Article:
Curiosity - healthy thinking or cat killer?

Has the old adage of curiosity killed the cat left us with a feeling that curiosity is a bad thing?

Curiosity hasn't received a good press over the centuries. Saint Augustine wrote in Confessions, AD 397, that, in the aeons before creating heaven and earth, God "fashioned hell for the inquisitive". 'Care (worry) killed the cat' dates back to 1598 when Shakespeare borrowed the expression from Ben Jonson's play Every Man in His Humour. It took another 300 years before this transformed into 'curiosity killed the cat' which is used to discourage prying. So it seems we have an extensive history of seeing the negative connotations of curiosity, and perhaps it is time to redress the balance.

I have no special talents, I am only passionately curious - Albert Einstein.

Where would we be without the curiosity of explorers, scientists, and inventors? Curiosity enables us to learn, and to grow. Curiosity also plays a really important role in how we listen to other people, and to how we respond to their actions. I often talk to groups about positive mental health, coaching and NLP, and a piece of advice I regularly offer is to replacement 'judgement' with 'curiosity', and then to notice how differently you feel about events in life.


Is it really possible to be non-judgemental?


Have you ever noticed how many judgements you make each day? Good, bad, better, worse, right, wrong, should, shouldn't, could, couldn't, can, can't... We make them about each other, and about ourselves. What if, instead of judging, we replaced those judgements with curiosity? What if we wondered about what was behind the behaviour? What if we wondered about what might be possible?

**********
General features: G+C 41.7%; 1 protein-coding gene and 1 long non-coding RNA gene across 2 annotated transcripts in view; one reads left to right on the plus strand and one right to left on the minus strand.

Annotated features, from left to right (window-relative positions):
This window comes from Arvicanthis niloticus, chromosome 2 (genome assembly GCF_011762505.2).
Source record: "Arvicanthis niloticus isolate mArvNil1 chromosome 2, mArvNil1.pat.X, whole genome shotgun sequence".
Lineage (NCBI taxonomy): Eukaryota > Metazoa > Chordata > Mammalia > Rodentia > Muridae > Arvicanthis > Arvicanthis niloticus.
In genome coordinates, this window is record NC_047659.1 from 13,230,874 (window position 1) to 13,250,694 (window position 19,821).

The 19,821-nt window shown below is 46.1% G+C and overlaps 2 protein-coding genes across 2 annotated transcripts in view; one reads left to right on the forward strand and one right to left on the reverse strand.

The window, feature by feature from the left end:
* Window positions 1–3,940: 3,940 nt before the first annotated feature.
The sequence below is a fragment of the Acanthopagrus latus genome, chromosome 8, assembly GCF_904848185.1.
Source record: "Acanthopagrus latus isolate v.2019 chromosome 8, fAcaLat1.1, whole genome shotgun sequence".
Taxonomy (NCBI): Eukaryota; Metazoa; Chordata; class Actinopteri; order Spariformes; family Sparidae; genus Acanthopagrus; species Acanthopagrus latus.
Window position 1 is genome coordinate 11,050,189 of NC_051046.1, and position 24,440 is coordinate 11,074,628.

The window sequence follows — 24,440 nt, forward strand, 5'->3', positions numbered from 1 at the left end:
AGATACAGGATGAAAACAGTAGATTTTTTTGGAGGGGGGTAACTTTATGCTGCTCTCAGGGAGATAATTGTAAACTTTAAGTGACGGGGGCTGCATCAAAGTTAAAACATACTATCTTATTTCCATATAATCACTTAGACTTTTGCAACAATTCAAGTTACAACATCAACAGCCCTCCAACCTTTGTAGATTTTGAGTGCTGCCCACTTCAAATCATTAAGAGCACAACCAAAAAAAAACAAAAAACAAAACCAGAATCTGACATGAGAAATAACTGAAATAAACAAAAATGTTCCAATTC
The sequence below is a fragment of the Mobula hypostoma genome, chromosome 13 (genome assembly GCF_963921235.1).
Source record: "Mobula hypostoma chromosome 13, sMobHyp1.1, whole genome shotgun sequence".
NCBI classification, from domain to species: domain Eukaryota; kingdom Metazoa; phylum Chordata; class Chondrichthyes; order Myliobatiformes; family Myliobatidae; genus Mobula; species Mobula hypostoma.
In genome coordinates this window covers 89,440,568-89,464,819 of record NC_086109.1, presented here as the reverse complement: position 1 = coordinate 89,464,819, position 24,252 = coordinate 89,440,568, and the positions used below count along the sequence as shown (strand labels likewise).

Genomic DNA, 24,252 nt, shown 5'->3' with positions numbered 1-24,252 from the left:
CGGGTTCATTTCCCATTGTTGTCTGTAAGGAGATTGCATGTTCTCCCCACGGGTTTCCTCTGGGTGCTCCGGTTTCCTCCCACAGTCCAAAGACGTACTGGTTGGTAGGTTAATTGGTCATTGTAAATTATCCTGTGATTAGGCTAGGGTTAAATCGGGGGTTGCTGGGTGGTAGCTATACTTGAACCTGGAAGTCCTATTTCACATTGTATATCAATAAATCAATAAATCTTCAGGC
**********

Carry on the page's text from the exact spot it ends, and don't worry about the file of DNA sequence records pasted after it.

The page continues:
Everybody is a genius. But if you judge a fish by its ability to climb a tree, it will live its whole life believing that it is stupid - Albert Einstein.

Judgements are quick and easy. They take no real effort. They allow us to put people into boxes and pay no further attention to them. Curiosity requires some personal investment into observing, listening, asking, caring. And as its reward offers up fresh insights, opportunities and potential.


One of the core attitudes in NLP is curiosity. A curiosity about the whole person, and not just the presenting behaviours or language. It is a practice that has served me well in leadership, management, coaching, mentoring and particularly when facing criticism. I have had the pleasure of doing quite a lot of public consultation work, often on emotive issues, where people are concerned about potential changes that might affect them. Listening to them with curiosity has, rather than simply defending a 'position', allowed me to understand their perspective, thank them for their feedback, and enable that to inform the decisions that are made.

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